The above image shows an example of Witch markings or hexfoils found on the entrance to St Michaels Church Clapton in Gordano Somerset.
People would scratch specific symbols as an act of devotion or to invoke good luck – these symbols would often take the form of a daisy wheel, or hexfoil, a pattern with endless lines. hopefully to confuse and entrap evil spirits.
Similar patterns can be found on doors in a lot of the abandoned villages I visited in Oman and used for exactly the same reason: they would invoke good luck and well-being for the family or ward off evil or malevolent spirits (Jinn).
Those found in Britain come from a time when a belief in witches and superstition was part of everyday life. People constantly sought protection from evil spirits that might entrap them or cause harm to family or livestock.
They are found in churches, Chapels, cottages along with agricultural buildings and were used from medieval times right upto the 18th century. The oldest so far found in UK (as far as I know) are mid 13th century examples on door frames at Donington le Heath Manor House in Leicestershire.
The Church of St Michael Clapton in Gordano, Somerset, England, dates from the 13th century, although the 12th-century tympanum (semi-circular or triangular decorative wall surface over an entrance, door or window) is the oldest visible part of the church, the majority of the building is from the 13th century.
Unfortunately I was unable to visit the inside, I needed to request a key from the custodians as it is no longer a fully active church; a return visit is a must.
10 thoughts on “St Michaels Church Clapton in Gordano Somerset.”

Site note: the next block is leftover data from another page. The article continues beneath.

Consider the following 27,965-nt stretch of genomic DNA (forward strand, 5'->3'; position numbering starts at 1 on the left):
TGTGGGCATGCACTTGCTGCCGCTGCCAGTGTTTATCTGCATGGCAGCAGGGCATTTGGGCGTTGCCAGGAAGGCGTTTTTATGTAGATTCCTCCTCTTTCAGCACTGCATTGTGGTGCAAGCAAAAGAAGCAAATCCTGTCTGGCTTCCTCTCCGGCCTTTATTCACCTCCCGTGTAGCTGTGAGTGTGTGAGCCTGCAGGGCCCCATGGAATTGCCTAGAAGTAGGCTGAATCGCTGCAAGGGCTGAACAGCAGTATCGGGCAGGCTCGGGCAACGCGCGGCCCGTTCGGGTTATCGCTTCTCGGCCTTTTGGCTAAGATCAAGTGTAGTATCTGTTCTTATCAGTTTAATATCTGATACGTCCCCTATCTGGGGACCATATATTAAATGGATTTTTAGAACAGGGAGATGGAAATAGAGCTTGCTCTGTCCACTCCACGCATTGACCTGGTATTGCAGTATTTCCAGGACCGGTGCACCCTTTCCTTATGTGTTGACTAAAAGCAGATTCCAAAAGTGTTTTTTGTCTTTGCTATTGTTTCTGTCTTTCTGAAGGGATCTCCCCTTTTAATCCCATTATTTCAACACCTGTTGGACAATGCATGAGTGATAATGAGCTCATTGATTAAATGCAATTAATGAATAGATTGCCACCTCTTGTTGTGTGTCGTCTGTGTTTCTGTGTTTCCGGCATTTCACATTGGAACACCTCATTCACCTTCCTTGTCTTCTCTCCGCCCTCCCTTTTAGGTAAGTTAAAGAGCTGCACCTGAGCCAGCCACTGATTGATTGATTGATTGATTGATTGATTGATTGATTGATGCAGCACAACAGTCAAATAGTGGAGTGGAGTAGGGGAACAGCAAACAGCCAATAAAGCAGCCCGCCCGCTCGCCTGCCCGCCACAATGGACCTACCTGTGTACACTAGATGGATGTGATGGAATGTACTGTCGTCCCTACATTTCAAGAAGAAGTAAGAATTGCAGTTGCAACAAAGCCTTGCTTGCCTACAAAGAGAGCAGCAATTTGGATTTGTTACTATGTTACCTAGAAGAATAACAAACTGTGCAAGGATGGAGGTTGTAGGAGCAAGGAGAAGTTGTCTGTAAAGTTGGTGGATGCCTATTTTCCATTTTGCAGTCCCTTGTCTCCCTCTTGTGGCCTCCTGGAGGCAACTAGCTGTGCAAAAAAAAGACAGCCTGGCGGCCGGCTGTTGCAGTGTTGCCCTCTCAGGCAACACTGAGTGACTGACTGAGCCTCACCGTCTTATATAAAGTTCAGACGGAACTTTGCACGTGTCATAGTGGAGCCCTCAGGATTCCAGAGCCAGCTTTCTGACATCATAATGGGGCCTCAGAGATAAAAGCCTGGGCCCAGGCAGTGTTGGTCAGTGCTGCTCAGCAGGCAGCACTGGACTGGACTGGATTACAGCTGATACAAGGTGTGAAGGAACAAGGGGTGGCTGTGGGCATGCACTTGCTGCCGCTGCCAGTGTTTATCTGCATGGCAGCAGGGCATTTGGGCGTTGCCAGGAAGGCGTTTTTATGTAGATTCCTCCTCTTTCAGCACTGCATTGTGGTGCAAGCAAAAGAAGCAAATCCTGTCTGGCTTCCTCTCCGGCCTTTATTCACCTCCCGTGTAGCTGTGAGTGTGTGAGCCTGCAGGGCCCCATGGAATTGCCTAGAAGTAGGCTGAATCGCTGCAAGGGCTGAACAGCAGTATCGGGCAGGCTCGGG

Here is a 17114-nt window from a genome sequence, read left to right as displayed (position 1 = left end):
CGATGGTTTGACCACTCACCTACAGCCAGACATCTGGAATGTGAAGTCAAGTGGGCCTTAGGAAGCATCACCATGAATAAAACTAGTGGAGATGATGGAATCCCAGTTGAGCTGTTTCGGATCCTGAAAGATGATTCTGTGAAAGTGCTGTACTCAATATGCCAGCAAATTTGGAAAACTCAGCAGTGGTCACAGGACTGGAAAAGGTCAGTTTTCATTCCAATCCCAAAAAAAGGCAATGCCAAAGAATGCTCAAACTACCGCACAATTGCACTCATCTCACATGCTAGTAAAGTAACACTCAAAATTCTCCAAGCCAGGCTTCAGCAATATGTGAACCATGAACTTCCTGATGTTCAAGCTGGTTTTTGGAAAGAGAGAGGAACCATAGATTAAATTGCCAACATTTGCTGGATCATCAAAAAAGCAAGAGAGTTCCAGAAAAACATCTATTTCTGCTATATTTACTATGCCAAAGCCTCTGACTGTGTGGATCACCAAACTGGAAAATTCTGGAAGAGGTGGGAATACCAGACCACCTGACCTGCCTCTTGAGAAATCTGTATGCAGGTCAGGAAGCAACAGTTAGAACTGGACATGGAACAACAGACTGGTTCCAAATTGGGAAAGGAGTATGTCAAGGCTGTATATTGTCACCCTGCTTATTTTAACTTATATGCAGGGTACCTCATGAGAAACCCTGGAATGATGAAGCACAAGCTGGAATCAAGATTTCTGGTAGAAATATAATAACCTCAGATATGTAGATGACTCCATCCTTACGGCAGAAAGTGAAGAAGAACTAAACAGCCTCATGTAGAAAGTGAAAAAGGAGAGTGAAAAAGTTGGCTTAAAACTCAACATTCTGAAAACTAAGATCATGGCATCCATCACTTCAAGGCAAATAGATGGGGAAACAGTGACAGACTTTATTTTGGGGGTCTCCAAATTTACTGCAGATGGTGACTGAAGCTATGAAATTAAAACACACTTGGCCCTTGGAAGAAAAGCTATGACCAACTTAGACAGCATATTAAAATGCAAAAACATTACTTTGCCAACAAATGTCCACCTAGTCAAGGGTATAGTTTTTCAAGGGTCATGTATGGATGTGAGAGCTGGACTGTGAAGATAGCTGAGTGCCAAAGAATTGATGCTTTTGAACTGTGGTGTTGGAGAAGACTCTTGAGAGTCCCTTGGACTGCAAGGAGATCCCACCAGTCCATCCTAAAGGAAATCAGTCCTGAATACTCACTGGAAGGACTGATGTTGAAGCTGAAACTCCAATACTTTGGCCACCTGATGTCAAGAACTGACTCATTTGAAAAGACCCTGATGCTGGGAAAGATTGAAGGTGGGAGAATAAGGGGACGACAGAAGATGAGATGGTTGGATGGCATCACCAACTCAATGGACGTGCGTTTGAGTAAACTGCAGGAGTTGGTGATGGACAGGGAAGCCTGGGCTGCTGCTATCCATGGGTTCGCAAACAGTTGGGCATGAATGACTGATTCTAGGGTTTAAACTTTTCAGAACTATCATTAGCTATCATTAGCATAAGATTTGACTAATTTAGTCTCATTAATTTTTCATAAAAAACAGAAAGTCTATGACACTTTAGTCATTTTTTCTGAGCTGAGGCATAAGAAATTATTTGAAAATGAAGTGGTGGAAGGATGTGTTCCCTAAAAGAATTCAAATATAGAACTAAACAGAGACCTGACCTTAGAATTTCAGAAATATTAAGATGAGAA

very interesting this story
When I pass an old little church, I will look more closely at the traces on the wood of the door
Don’t forget the surrounding masonry, although some could be ‘Masons marks’ especially in the less observable areas. It seems this was one of the reasons these marks went unnoticed for what they really are.
I live in Bristol, so this is local to me. Thanks for flagging this one up!
A lovely area of the country Karine, always like going to Bristol – especially on a sunny day 🙂
The Church is well worth a visit, although I never got inside this time, photos I’ve seen look very interesting. I am told that the key is available from the “Black Horse” pub in CinG, they sell good beer as well !
The U.K. has such a rich history in many of its buildings and I wish I had taken the time to visit many more when I was there in the mid-to-late 1970s.
I’ll keep an eye out for your post if/when you revisit to see the interior.
Coming back means I have not fallen into the trap of saying “will visit another time, it will be there tomorrow” so next time in Somerset. Now I know were the key is and with the right camera, looking forward to visiting again.
I really enjoyed reading this. Thanks for sharing 😊
Thank Natalie, it’s a very interesting subject, but not well documented.
So interesting! Your image of the entrance in dappled light makes it seem full of secrets and ancient mysteries.
Thanks, if only walls could talk.
I am looking forward to seeing the interior on a future visit. Love old buildings that exude a sense of history by just being able to touch their walls or feel a connection with all the people who have gone before.